The fact that Booz does an annual survey of the world's "biggest R&D spender" probably slipped my mind - I recall reading about past surveys several years ago - but thankfully I had a chance to catch up on the latest trends from the most recent results. I would certainly encourage everyone to hit the links and check out the original work. You will be enriched for having taken the time to do so. The graphs and illustrations of the results and concepts are well worth the calories you'll burn clicking over to the page. What I will try to do here is to pull a few of the key points that resonated with me and relate them to some of the things I see out in my neck of the industrial woods.
The three modes share some commonalities in their execution. Part of the survey asked respondents to rank the most important capabilities for each stage of the R&D value chain. The clear winners were
- a deep understanding of the customer's needs during the ideation phase,
- ongoing assessments of the market potential during project selection,
- strong engagements with customers to prove the validity of concepts during product development, and
- to work with carefully selected pilot users to roll-out products carefully during commercialization.
Where the three modes differ is in their particular focus at the various stages of the R&D cycle. Need seekers will focus the majority of their attention on the ideation and project selection phases to be certain they are aligning their innovation efforts to the specific articulated needs of their customer base. Market readers are clearly all about stepping back and taking a comprehensive view of their markets and assessing the potential for projects they select to pursue. Technology drivers, while always striving to meet the un-met, and often un-articulated, needs of their customers by delivering breakthrough innovations, are still focused on the customer when it comes to validating their concepts and rolling out new products.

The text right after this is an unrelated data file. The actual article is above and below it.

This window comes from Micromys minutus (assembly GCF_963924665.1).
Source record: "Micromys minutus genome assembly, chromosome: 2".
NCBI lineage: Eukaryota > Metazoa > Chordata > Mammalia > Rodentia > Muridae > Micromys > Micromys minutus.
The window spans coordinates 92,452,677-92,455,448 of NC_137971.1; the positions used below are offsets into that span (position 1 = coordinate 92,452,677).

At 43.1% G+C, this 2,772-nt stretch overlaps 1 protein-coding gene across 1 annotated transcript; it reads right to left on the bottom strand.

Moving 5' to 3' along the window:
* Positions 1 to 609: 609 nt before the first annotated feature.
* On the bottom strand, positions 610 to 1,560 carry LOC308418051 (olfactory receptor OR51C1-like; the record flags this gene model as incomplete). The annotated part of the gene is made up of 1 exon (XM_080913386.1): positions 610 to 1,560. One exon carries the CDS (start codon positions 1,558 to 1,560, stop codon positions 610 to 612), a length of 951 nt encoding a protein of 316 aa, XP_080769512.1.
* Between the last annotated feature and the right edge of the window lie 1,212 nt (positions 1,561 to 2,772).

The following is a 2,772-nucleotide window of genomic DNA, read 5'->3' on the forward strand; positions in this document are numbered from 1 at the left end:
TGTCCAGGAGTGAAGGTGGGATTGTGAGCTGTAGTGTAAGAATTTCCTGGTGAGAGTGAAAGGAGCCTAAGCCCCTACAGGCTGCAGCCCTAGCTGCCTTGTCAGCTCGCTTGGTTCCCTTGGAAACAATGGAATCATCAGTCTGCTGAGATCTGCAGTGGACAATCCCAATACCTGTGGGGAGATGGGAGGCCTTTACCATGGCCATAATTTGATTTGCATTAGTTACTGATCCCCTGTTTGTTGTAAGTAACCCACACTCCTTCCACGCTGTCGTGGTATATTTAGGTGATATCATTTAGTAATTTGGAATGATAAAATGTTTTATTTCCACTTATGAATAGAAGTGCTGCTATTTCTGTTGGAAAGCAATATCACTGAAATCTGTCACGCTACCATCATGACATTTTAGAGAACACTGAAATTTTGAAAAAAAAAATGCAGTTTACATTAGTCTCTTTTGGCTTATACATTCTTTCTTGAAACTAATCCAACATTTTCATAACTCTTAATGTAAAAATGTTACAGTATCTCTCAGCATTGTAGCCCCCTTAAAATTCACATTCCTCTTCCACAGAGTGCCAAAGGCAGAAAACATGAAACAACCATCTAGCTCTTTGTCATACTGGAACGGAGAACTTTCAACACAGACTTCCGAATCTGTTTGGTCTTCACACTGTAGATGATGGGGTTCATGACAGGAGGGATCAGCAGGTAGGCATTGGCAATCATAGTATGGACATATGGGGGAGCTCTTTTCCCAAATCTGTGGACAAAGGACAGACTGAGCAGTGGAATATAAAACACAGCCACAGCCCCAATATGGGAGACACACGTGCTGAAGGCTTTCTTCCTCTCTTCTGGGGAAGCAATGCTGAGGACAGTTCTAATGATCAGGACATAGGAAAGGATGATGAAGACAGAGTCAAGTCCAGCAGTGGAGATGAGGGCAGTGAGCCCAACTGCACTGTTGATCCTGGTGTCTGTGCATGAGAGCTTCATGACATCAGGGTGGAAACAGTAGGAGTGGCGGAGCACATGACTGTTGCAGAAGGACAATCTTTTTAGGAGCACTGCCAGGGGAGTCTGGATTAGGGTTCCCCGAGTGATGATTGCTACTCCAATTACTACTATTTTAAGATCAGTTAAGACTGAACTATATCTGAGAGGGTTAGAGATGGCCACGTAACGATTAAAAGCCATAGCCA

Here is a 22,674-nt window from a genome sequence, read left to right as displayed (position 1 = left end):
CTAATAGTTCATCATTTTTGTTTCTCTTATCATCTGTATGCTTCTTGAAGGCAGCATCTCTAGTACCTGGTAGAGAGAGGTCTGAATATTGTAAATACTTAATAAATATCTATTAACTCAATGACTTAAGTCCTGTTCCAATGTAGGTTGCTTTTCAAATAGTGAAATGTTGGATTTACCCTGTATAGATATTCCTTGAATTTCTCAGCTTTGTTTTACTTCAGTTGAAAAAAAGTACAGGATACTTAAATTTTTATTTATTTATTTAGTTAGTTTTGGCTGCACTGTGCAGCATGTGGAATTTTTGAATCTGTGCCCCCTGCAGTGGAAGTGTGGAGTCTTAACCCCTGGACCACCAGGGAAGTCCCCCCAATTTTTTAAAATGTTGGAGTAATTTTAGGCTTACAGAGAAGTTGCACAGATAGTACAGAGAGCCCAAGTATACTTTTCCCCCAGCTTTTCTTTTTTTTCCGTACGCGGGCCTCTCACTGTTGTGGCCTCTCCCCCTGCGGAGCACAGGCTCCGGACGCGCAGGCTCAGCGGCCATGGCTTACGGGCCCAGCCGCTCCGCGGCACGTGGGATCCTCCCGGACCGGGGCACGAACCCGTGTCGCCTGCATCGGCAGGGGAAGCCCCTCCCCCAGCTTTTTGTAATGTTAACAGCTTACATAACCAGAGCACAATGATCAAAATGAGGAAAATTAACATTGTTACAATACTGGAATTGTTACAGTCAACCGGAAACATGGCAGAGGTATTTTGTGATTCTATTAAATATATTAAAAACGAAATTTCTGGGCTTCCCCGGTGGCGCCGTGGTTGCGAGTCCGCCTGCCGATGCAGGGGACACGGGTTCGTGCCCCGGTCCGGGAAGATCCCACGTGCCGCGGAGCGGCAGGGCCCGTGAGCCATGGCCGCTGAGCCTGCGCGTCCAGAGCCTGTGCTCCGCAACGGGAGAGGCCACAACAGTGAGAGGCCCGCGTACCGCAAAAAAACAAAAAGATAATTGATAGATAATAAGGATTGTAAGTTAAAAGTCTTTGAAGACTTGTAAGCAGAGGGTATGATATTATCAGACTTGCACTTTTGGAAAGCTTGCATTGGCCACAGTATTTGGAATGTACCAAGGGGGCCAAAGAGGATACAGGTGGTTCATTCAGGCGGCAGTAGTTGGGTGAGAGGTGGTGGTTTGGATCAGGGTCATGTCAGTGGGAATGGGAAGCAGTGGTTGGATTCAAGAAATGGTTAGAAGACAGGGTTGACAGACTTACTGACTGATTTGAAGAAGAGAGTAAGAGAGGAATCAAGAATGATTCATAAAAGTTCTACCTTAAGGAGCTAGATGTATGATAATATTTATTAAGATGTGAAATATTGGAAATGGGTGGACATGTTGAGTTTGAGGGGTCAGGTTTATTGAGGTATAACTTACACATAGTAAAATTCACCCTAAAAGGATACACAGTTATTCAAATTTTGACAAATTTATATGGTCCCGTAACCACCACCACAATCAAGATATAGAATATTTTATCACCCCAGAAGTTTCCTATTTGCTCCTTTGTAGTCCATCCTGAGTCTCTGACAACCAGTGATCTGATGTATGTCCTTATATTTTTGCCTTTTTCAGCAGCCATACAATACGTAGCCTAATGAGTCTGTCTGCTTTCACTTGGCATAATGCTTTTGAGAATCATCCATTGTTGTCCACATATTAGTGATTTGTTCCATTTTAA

Another essential ingredient which distinguishes those that are successful from those who are not is the degree to which they focus. The survey concluded that "the poorest-performing companies (the bottom 25%) take a less focused approach to the most critical innovation capabilities." No surprise there. If there is one thing that we all should have hammered into our minds these days is that to be great at anything we do, it takes relentless focus to hone the one or two key skills or capabilities that will give us the edge to win. When it comes to innovation, focus implies that companies should choose the capabilities that are most important to their specific innovation strategy, and then execute them well.
On the whole, the surveyed executives agreed that there are "three customer- and market-oriented capabilities that matter most:
- Gathering customer insight during the ideation stage
- Assessing market potential during the selection stage
- Engaging with customers during the development stage"
From my perspective, sitting in the midst of a B2B, industrial, capital equipment sector of the economy, the lessons from the article ring true, in spite of the fact that none of the companies that top the survey hail from that space. True that two of the "top ten most innovative companies" are Samsung and Intel (9th and 10th respectively), so at least there is exposure from the end-user portion of the food chain. In an industry where the roadmaps are reasonably well defined as to which way technology is heading and the types of challenges that will have to be overcome to continue on the path we have navigated throughout most of the history of this industry, having a well defined innovation strategy tightly coupled to an over-arching business strategy is paramount. But while our industry matures (and it hasn't necessarily been a graceful aging process), we see trends that speak clearly that our companies need to break out of their molds. When 75% of the CapEx is derived from the top three consumers, and the market splits along lines of Logic/Memory and Foundry/Captive, it is clear to see how the growth in "sockets" (pieces of real-estate in fabs to park tools) is on a fixed, low-slope trajectory. What is called for is a way to leverage the core business practices that the top companies in our sector exhibit, part of which is a sound innovation strategy. The companies that are creative enough to find new promising outlets for that capability will be handsomely rewarded.
And that's the way business go . . .